When I think of great rogue's galleries, I think of Batman, Spider Man, and then TMNT is right up there. There's so many colorful, memorable villains, and getting them to play off each other, in addition to the Turtles, has led to a lot of fun twists. It's been a blast to get in their head with these Villain Micros and find out exactly how they each consider themselves the hero of their own story. These micros allow us to do that in a way that we wouldn't be able to do easily in the main series. By getting a closer look at their pasts and motivations, we hopefully make them more compelling characters in the long run.
Organizing the villain micros so that they line up with the ongoing has been a challenge, but I think it's allowed us to throw some extra curve balls at readers. I'm excited to see how folks react to them.
Nrama: In addition to reprinting the classic TMNT comics from Mirage, IDW also began collecting the long out-of-print Archie books last August. But the Turtles have been other places in addition to those two, from Image to Dreamwave and even a daily comic strip for a time – are there chances for any other reprints to come out? And do you have any stories you’re particularly interesting in getting reprinted?
Curnow: You know, as I don't work directly in the reprint department, I’m not exactly sure how far-reaching our publishing plans are there. But I think there's certainly a good chance of us doing all of those things. I know they've all been discussed.
I'm personally excited to get to some of the later Archie books. I haven't read all of those, but have heard great things, so as a fan, I'm eager to get to those stories.
Nrama: One of the interesting things about the IDW TMNT books is how it seems to be bringing out some closeted Turtles fans/comic creators out of the woodwork to do work, like Ross Campbell. What’s it like hearing from those people, and with anyone who you’ve brought in to do work on TMNT with was it because you knew they were a fan?
Curnow: That's been a pleasant surprise, seeing how much Turtles has influenced creators I wouldn't normally think were fans. It's not uncommon for me to write someone about doing a cover or something, and have them respond with, "Turtles?! I love Turtles!" Rarely do I know beforehand if someone is a fan, unless they specifically seek me out, like Rob Guillory or Freddie Williams.
One of my favorite things as an editor is working with artists of varied styles, and Turtles, with its roots in both noir and sci-fi, is a perfect opportunity to do that. I think the micros especially have been a great showcase for different talent in the Turtles books. I feel really lucky to get to work with all of the talented folks I have, and I attribute that to Turtles more than any special ability I have as an editor. To think, I might not know the radical Ross Campbell without TMNT!
Nrama: Right now you and the TMNT creators are getting into “City Fall” event, the Turtles’ first at IDW. How’d this come about – and what is it about?
Curnow: In short, this is the story of the Foot Clan's rise in NYC. Shredder has been moving things into place, and now he's ready to show who the real boss is. While he's doing that though, he's made sure to devote some special time and resources to making the lives of his mortal enemies, Splinter and the Turtles, extra hellish. How exactly these two goals (conquering the New York underworld and bringing misery to the Turtles) intersect will be where a lot of the drama of the story arc will come from.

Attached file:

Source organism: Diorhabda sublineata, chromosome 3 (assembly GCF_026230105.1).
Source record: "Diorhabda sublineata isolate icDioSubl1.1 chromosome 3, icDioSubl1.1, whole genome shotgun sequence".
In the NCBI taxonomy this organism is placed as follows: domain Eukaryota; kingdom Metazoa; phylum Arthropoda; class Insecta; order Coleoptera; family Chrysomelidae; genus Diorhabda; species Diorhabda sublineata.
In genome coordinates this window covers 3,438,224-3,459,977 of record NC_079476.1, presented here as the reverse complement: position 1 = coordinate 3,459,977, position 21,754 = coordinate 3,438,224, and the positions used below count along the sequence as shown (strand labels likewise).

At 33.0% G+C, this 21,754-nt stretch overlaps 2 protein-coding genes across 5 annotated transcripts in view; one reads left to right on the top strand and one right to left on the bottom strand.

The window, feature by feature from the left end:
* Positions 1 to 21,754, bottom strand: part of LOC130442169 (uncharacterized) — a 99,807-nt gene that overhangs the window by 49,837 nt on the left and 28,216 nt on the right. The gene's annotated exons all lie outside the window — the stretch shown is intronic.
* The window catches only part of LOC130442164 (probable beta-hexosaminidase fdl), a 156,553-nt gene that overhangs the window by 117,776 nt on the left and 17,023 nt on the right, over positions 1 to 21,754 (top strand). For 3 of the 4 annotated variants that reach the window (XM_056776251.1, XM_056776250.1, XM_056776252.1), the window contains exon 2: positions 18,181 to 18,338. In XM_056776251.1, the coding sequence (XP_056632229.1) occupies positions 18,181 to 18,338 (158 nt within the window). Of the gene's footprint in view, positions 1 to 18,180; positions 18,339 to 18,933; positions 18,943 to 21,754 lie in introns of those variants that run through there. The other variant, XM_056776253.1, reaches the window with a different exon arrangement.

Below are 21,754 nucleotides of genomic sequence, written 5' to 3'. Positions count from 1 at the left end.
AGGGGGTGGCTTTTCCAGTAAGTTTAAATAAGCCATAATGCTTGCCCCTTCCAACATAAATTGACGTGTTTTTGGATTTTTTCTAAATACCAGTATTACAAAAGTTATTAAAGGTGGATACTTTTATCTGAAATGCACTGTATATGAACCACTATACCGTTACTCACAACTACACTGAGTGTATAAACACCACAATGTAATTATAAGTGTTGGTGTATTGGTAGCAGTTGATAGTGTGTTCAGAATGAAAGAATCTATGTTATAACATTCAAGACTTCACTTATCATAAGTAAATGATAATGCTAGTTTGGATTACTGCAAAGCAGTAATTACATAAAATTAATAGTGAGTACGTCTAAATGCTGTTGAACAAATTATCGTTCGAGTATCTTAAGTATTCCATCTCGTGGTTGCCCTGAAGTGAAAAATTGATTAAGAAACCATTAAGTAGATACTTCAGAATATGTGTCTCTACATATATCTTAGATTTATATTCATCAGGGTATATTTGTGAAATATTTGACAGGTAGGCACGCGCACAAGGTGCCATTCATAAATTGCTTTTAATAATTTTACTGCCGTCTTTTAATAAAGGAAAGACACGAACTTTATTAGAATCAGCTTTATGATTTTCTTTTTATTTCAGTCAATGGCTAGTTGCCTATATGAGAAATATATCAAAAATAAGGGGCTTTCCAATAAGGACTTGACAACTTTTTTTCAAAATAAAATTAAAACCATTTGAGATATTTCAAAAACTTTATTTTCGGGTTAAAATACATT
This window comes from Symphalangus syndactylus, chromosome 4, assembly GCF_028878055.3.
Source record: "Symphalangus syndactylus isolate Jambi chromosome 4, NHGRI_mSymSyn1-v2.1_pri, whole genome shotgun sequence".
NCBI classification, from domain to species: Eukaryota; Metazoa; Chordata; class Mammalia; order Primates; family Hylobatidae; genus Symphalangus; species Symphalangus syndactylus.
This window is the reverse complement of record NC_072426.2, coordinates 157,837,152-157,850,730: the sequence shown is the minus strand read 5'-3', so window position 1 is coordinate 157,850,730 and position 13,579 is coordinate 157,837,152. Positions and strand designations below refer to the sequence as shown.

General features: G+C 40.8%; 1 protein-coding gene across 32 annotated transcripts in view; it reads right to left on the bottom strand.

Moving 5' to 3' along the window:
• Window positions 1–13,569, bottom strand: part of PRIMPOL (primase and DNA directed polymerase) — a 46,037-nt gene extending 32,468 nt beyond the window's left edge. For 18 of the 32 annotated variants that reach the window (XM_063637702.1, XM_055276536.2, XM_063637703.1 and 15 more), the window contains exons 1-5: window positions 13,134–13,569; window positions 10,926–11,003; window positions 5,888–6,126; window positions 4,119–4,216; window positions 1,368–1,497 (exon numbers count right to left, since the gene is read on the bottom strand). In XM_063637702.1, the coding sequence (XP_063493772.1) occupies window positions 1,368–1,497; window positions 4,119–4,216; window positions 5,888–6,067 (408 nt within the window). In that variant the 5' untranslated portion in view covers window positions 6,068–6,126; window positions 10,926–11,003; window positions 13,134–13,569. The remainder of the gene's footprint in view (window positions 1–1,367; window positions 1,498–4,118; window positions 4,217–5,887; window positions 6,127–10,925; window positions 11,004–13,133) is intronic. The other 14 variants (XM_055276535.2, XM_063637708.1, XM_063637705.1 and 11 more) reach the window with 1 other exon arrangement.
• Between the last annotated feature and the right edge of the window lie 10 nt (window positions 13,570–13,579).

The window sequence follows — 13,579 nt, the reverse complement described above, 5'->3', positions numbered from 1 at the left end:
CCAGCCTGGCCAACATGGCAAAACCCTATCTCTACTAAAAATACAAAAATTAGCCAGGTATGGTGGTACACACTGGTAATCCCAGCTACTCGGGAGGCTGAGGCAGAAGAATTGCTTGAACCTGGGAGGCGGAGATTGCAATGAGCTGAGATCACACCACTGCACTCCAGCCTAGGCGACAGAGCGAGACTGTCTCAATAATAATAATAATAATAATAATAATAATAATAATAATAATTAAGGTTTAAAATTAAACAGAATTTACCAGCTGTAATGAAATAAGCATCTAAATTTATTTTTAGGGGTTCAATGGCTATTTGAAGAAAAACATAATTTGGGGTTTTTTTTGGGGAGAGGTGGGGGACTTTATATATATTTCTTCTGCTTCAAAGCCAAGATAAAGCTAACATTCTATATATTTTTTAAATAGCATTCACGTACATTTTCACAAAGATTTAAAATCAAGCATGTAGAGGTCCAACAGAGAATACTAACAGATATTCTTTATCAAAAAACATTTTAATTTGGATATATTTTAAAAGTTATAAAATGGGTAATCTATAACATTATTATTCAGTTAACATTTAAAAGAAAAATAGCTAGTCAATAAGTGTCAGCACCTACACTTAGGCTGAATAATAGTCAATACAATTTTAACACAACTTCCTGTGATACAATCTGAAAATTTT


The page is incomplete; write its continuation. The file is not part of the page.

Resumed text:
Nrama: That title – “City Fall” – reminds me of the classic “City at War” story title in the early 90s TMNT book. Is that intentional?
Curnow: Not at first, no. Tom and I were batting around titles for the arc (I think I came up with something lame like "The Battle for New York") and Tom just blurted out, "how about 'City Fall?'" and it was one of those moments where you grin because you know you've got it.
Now that being said, there's no doubt that there's some similarities between the two stories. Both are larger-than-average TMNT stories that deal with the machinations of the Foot Clan and their affect on the Turtles and the city at large. "City at War" is a seminal Turtles story line, one of the finest Mirage ever did. I'm really proud of our work in City Fall, but I don't want to overhype it and say that it's our "City at War". It wasn't planned as a direct homage and some pretty different things are going to happen. They're different beasts.
Nrama: People always assume the Turtles are a cohesive unit, but lately Leonardo’s been following his own path. Can you tell us about that and where it might lead?
Curnow: There's not much I can say about this without spoiling the story, I think. But the burden of leadership has caused some strain on Leonardo. Who he is, and weight of the responsibility he carries, will play a pivotal part in the series.
Nrama: I read that some long-dormant characters will be turning up shortly in the IDW Turtles line. What can you say about that?
Curnow: One of the challenges of the series has been figuring out how to introduce favorite supporting characters in a way that makes sense. We didn't want to just throw in say, Fugitoid, because we thought it would be fun to have the Turtles talk to a robot. We wanted it to make sense for the bigger picture. As a result, we've held off on introducing some major players in the Turtles universe because it just wasn't quite the right time. However "City Fall" opens up some doors that allows us to get into some of these characters. I think we've revealed that we'll be seeing Hun, who was one of the most notable new elements of the 2k3 cartoon. I've been really pleased with how he's been incorporated. He'll be the focus of Villain-micro #6, by writers Ben Epstein and Mike Costa, with art by Mike Henderson.
And yep, you can expect to see some more familiar faces as the story goes on. It ends big!